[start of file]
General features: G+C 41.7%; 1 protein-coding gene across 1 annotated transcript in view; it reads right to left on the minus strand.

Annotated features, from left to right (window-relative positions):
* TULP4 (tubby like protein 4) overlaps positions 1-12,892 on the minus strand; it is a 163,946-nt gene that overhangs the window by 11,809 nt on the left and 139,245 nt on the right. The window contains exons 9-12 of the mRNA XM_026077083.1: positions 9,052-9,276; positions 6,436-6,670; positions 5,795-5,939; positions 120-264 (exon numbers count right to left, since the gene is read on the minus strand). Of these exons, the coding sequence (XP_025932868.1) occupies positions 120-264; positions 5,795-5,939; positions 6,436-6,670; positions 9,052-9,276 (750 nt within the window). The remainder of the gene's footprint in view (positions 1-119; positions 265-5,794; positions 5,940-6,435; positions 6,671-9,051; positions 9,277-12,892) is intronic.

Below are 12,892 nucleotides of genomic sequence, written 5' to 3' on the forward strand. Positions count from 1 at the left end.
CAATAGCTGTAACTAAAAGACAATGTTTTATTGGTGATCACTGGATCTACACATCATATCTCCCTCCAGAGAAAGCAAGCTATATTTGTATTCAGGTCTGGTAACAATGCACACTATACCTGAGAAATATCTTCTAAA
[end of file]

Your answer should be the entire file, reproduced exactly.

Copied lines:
General features: G+C 41.7%; 1 protein-coding gene across 1 annotated transcript in view; it reads right to left on the minus strand.

Annotated features, from left to right (window-relative positions):
* TULP4 (tubby like protein 4) overlaps positions 1-12,892 on the minus strand; it is a 163,946-nt gene that overhangs the window by 11,809 nt on the left and 139,245 nt on the right. The window contains exons 9-12 of the mRNA XM_026077083.1: positions 9,052-9,276; positions 6,436-6,670; positions 5,795-5,939; positions 120-264 (exon numbers count right to left, since the gene is read on the minus strand). Of these exons, the coding sequence (XP_025932868.1) occupies positions 120-264; positions 5,795-5,939; positions 6,436-6,670; positions 9,052-9,276 (750 nt within the window). The remainder of the gene's footprint in view (positions 1-119; positions 265-5,794; positions 5,940-6,435; positions 6,671-9,051; positions 9,277-12,892) is intronic.

Below are 12,892 nucleotides of genomic sequence, written 5' to 3' on the forward strand. Positions count from 1 at the left end.
CAATAGCTGTAACTAAAAGACAATGTTTTATTGGTGATCACTGGATCTACACATCATATCTCCCTCCAGAGAAAGCAAGCTATATTTGTATTCAGGTCTGGTAACAATGCACACTATACCTGAGAAATATCTTCTAAA